Next, we sought to identify which PDE genes are essential for AFD function, focusing on pde-1, pde-2, pde-3, and pde-5, which are predicted to hydrolyze cGMP and cAMP (Omori and Kotera, 2007). The remaining two pde genes, pde-4 and pde-6, are predicted to be cAMP-selective enzymes (Omori and Kotera, 2007) and were not examined in this study. First, we screened pde mutants cultivated at 15°C for defects in migration on linear thermal gradients. When exposed to shallow thermal gradients (0.5°C/cm), pde-1, pde-2, pde-3, and pde-5 mutants failed to sense the temperature changes properly and randomly distributed in the assay plate (Fig. 4 A). Interestingly, all four single mutants behaved like wild-type animals when exposed to steep gradients (1.5°C/cm) (Fig. 4 A). Thus, PDEs are necessary for proper thermotaxis and appear to be especially important for the ability to sense small temperature changes.
As with gcy-8 mutants (Fig. 1 B), behavioral defects in pde mutants depended on cultivation temperature. For animals cultivated at 20°C, pde-2, pde-3, and pde-5 mutant animals displayed normal thermotaxis responses under shallow gradients, whereas stronger defects were observed in the pde-1 single mutants (Fig. 4 B). These data show that these four pde genes contribute to thermotaxis within specialized temperature ranges. To learn more about how pde genes regulate thermotaxis, we tested pde-1–pde-2–pde-3–pde-5 quadruple mutants and found that these mutants displayed very strong defects in their response to both shallow (0.5°C/cm) and steep (1.5°C/cm) gradients (Fig. 4, A and B). Such behavioral defects were found in animals cultivated at both 15 and 20°C (Fig. 4, A and B). The severe defect in pde quadruple mutants and mild defects of single mutants suggest that these genes act in a partially redundant, degenerate manner.
Next, we asked whether any of the pde genes required for normal behavioral responses were expressed in the AFD neurons. To do this, we created transgenic animals coexpressing GFP under the control of the promoter of each pde gene and mCherry under the control of the AFD-specific promoter, gcy-8. As shown in Fig. 4 C, we found evidence that pde-2 and pde-5, but not pde-1 and pde-3, were expressed in AFD.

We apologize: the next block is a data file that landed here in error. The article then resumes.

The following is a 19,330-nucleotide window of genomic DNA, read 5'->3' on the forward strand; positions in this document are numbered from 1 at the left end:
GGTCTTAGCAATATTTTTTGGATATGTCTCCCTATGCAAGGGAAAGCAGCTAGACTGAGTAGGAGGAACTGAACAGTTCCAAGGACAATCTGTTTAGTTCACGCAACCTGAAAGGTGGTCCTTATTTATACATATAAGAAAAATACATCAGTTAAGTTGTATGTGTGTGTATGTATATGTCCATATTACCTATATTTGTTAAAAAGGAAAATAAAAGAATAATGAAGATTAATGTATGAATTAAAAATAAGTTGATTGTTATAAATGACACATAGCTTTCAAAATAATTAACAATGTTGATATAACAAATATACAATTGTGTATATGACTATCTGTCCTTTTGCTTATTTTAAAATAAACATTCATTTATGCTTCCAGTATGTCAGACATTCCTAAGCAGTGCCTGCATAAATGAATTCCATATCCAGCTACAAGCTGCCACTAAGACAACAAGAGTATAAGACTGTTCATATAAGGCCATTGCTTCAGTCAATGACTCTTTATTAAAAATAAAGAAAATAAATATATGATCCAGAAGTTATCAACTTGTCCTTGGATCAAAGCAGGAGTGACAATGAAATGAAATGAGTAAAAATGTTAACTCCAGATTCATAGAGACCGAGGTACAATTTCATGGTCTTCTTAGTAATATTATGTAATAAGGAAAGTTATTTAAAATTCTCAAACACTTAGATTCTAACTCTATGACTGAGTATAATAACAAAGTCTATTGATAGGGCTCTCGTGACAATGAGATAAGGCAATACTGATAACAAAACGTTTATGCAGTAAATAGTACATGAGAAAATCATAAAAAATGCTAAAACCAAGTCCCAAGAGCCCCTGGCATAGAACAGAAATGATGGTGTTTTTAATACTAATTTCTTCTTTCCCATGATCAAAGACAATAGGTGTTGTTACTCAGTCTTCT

Loss of PDE-2, but not of PDE-5, mimics the effect of PDE inhibition
To determine how pde-2 and pde-5 contribute to warming-evoked CNG channel activation in AFD neurons, we recorded ThRCs from AFD neurons in pde-2 and pde-5 mutant animals. As shown in Fig. 5 A, warming evokes a large inward current above T* in wild-type, pde-5, and pde-2 AFD neurons. We used Arrhenius plots of membrane current evoked by thermal ramps to quantify temperature sensitivity. As we have shown previously (Ramot et al., 2008a), such plots consisted of three domains (Fig. 5 B): a steep domain corresponding to activation of warming-evoked ThRCs flanked by two shallower ones. In agreement with previous work (Ramot et al., 2008a), apparent Q10 values for the steep domain varied between recordings but were >1015 in all cases. We could not detect any significant differences in apparent Q10 or activation energy as a function of pde genotype. Because loss of pde-2 and pde-5 had no detectable effect on Q10, neither of these PDE proteins is likely to be rate-limiting for the nonlinear amplification process responsible for generating AFD ThRCs.